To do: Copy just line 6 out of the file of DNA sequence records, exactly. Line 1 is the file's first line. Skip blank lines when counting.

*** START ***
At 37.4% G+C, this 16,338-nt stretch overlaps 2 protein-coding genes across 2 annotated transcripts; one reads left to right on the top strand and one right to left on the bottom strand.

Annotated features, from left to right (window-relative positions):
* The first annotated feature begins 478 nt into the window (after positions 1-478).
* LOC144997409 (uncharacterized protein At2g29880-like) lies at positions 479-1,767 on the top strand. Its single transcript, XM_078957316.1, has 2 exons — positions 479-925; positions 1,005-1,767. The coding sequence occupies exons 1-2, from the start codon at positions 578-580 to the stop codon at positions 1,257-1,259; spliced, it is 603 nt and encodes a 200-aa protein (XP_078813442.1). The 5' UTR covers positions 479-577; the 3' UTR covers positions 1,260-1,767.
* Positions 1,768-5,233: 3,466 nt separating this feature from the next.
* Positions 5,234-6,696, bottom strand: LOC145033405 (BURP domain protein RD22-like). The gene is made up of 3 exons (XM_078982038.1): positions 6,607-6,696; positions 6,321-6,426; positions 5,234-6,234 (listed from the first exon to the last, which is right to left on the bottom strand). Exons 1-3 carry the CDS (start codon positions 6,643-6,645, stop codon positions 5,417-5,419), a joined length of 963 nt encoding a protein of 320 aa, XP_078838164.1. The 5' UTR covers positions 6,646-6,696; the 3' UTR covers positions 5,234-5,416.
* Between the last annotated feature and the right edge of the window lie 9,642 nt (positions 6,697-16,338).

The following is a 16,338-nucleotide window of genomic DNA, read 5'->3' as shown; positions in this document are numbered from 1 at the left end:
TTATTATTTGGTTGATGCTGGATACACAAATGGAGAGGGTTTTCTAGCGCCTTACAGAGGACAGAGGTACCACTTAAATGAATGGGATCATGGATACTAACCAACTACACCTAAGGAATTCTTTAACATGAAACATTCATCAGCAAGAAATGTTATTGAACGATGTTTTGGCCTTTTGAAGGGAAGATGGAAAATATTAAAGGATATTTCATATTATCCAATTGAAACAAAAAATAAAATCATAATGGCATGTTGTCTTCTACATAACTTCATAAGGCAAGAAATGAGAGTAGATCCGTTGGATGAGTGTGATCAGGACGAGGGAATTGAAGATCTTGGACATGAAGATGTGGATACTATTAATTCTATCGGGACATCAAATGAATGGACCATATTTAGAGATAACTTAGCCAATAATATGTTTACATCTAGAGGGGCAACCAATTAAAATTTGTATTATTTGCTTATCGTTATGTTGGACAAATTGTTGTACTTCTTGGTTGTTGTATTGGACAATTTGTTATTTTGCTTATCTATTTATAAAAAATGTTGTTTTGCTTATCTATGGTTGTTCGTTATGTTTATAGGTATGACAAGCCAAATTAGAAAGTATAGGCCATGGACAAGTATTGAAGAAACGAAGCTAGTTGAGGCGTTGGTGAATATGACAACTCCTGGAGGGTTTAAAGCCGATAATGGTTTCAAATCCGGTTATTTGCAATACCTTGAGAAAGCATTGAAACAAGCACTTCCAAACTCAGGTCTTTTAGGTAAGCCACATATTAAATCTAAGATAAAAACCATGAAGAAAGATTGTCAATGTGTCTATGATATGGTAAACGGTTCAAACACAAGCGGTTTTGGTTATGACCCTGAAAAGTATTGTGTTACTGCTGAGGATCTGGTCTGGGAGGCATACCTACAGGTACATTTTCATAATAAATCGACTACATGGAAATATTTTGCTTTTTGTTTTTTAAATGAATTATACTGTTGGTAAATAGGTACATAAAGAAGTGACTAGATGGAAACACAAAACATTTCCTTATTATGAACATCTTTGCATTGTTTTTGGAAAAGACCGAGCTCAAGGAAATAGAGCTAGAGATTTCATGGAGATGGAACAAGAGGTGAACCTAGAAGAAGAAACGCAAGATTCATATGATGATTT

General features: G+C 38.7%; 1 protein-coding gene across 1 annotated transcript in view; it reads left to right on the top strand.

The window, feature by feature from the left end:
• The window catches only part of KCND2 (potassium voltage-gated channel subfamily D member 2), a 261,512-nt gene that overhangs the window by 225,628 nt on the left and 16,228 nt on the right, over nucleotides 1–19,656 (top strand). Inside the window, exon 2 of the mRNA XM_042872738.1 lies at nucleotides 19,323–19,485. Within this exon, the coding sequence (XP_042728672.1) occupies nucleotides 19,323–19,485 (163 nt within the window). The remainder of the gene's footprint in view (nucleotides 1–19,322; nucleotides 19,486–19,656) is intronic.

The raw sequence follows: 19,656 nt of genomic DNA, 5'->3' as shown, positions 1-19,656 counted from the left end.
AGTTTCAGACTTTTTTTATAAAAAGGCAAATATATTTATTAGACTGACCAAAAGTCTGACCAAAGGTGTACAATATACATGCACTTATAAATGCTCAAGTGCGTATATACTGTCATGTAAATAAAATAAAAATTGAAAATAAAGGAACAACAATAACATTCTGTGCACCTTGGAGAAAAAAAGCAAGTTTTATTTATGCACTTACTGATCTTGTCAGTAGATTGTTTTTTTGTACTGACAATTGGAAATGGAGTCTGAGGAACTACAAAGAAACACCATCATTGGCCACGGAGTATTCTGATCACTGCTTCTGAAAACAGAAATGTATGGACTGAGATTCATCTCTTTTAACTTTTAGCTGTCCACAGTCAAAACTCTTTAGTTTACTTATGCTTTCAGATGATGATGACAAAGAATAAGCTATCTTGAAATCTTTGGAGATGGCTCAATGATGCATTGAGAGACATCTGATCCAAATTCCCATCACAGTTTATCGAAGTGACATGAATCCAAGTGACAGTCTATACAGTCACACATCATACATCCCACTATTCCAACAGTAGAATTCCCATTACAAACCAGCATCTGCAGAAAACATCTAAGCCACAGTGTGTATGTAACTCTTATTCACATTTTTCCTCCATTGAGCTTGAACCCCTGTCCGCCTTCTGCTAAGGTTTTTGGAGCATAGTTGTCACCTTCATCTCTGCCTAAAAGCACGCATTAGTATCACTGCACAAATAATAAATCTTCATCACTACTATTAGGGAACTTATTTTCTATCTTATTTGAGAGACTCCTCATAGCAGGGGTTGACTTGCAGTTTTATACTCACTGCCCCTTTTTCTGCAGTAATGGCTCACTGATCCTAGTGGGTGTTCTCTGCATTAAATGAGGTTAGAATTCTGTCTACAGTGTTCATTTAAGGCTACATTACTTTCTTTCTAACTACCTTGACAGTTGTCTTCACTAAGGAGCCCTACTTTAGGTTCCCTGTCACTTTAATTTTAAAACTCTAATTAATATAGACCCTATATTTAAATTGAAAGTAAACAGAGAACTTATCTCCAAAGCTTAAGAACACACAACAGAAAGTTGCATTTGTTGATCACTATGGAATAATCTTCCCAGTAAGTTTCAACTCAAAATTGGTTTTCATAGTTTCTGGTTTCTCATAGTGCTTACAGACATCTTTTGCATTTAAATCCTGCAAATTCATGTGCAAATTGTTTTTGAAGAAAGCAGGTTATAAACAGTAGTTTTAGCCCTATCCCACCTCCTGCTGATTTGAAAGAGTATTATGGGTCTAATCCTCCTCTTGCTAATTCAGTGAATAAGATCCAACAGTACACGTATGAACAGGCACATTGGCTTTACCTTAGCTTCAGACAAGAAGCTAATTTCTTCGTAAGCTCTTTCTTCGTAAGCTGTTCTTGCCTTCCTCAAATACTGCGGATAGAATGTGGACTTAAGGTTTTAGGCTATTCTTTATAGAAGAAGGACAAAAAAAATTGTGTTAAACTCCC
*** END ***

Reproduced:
* Positions 5,234-6,696, bottom strand: LOC145033405 (BURP domain protein RD22-like). The gene is made up of 3 exons (XM_078982038.1): positions 6,607-6,696; positions 6,321-6,426; positions 5,234-6,234 (listed from the first exon to the last, which is right to left on the bottom strand). Exons 1-3 carry the CDS (start codon positions 6,643-6,645, stop codon positions 5,417-5,419), a joined length of 963 nt encoding a protein of 320 aa, XP_078838164.1. The 5' UTR covers positions 6,646-6,696; the 3' UTR covers positions 5,234-5,416.